June 10, 2016

We the People? Law and Politics of Inclusion and Exclusion

2016 ACS National Convention

Julie Fernandes

Open Society Foundations
Begin: 0:02

Ian Haney López

University of California, Berkeley School of Law
Begin: 4:13

Baher Azmy

Center for Constitutional Rights
Begin: 12:46

Kenneth Mack

Harvard Law School
Begin: 20:48

Pamela Karlan

Stanford Law School
Begin: 30:43

Ilya Somin

George Mason University School of Law
Begin: 37:07
Throughout U.S. history, social movements have achieved great legal victories that have enhanced social inclusion and expanded the meaning of “we the people.” Whether it be the civil rights movement and its heir, Black Lives Matter, or the push for LGBT equality that resulted in last year’s Obergefell decision, the interplay between social action and legal progress can be powerful. At the same time, the current campaign season has highlighted a disturbing phenomenon: the facility with which racial, religious and other minorities are demonized in our political discourse over what should be substantive policy issues. This is certainly not new. The Chinese Exclusion Act, the internment of Japanese Americans during World War II, and the Supreme Court’s legitimization of both, remind us of the potential exclusionary power our politics can have on the legal landscape. How does, or how should, social action shape constitutional meaning?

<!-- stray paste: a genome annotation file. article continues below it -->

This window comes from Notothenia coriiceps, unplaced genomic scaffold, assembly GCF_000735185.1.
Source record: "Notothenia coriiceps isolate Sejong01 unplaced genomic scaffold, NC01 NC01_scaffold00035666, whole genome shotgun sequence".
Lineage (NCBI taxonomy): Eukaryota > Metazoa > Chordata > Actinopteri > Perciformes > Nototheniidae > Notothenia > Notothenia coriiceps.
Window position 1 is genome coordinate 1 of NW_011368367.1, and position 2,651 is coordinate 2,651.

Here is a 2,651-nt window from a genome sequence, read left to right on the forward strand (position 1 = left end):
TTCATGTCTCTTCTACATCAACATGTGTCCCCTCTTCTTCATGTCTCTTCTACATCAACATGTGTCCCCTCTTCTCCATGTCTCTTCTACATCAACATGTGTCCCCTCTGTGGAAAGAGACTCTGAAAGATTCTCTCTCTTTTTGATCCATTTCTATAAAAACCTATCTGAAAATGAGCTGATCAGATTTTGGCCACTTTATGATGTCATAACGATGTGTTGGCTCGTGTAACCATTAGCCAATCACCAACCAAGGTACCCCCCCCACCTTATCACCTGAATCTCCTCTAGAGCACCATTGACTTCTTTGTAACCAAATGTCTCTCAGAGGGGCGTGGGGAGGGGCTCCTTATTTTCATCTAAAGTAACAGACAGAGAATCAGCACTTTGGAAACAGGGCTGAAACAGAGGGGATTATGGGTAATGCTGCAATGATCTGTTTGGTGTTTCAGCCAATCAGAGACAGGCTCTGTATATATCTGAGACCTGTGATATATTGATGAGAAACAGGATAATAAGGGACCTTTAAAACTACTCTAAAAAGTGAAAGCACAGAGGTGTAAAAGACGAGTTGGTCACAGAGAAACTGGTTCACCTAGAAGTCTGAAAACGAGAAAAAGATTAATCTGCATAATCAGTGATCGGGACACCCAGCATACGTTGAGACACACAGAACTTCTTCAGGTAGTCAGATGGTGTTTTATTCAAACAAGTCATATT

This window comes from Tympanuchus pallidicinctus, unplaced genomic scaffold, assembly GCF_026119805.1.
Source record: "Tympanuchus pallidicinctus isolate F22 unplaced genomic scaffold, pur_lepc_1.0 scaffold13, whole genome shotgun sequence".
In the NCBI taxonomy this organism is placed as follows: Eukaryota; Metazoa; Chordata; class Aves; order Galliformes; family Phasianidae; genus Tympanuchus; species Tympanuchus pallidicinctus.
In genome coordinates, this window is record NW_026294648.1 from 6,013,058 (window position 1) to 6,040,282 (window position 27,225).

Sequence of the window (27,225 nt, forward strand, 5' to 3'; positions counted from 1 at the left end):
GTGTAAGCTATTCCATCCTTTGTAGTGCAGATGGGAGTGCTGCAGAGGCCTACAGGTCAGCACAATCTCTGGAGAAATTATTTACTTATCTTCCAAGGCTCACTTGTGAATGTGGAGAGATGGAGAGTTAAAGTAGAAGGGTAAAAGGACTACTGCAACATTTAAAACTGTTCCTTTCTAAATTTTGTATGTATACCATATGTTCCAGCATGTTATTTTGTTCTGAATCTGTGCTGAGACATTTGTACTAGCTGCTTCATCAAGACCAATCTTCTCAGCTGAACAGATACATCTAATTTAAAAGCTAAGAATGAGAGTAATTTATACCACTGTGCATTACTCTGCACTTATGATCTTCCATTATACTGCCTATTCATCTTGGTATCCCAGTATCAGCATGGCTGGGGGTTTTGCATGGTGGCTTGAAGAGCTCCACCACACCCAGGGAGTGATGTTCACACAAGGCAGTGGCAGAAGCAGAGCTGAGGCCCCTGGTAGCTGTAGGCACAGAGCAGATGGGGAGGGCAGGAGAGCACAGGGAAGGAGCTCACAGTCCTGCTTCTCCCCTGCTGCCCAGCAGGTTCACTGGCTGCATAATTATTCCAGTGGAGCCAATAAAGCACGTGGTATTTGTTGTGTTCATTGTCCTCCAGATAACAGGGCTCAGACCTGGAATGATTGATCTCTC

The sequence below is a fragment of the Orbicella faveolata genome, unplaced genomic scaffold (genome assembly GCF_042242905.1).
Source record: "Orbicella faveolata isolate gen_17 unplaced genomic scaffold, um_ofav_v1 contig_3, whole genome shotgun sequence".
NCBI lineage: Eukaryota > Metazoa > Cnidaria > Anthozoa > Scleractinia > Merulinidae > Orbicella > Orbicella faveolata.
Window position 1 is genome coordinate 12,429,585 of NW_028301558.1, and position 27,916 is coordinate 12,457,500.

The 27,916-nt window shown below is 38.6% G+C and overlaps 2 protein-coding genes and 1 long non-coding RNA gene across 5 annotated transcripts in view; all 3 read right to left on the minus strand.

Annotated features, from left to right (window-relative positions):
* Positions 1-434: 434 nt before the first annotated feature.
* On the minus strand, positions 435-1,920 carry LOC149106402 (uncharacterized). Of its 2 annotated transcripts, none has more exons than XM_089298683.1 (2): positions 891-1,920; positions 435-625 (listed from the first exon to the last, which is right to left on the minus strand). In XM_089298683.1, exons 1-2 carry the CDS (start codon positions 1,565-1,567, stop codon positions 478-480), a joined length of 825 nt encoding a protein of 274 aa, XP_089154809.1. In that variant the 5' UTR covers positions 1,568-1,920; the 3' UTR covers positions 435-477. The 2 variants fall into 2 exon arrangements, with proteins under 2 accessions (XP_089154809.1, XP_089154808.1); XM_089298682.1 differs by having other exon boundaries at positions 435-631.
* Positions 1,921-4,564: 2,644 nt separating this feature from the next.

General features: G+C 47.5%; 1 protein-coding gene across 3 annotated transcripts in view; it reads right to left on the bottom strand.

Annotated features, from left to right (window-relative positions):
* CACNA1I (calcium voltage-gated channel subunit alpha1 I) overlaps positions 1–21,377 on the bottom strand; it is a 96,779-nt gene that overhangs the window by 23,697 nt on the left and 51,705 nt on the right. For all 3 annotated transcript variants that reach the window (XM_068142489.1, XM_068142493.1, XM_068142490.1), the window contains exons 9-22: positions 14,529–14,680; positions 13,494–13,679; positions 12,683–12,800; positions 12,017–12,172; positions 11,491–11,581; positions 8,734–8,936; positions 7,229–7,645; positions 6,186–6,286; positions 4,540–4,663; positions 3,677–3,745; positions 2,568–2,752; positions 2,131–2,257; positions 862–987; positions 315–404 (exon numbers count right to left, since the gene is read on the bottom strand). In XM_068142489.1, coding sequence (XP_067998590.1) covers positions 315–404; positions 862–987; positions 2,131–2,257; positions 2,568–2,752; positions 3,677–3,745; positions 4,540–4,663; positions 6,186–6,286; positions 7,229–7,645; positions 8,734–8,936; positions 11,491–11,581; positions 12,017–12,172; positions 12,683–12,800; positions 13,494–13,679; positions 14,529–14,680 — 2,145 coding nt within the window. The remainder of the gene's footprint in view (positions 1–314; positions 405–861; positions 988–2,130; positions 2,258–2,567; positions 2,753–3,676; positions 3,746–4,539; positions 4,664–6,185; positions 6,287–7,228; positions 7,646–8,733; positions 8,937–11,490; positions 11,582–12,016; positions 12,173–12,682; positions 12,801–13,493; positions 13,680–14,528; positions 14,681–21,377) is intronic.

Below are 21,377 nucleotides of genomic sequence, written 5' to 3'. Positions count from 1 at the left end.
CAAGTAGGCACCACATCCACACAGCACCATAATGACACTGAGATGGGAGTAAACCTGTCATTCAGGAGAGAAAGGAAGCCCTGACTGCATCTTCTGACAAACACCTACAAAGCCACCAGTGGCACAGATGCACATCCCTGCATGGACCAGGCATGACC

Julie Fernandes (moderator), Advocacy Director for Voting Rights and Democracy, Open Society Foundations
Baher Azmy, Legal Director, Center for Constitutional Rights

Ian Haney López, John H. Boalt Professor of Law, University of California, Berkeley School of Law
Pamela Karlan, Kenneth and Harle Montgomery Professor of Public Interest Law and Co-Director of the Supreme Court Litigation Clinic, Stanford Law School 
Kenneth Mack, Lawrence D. Biele Professor of Law, Harvard Law School
Ilya Somin, Professor of Law, George Mason University School of Law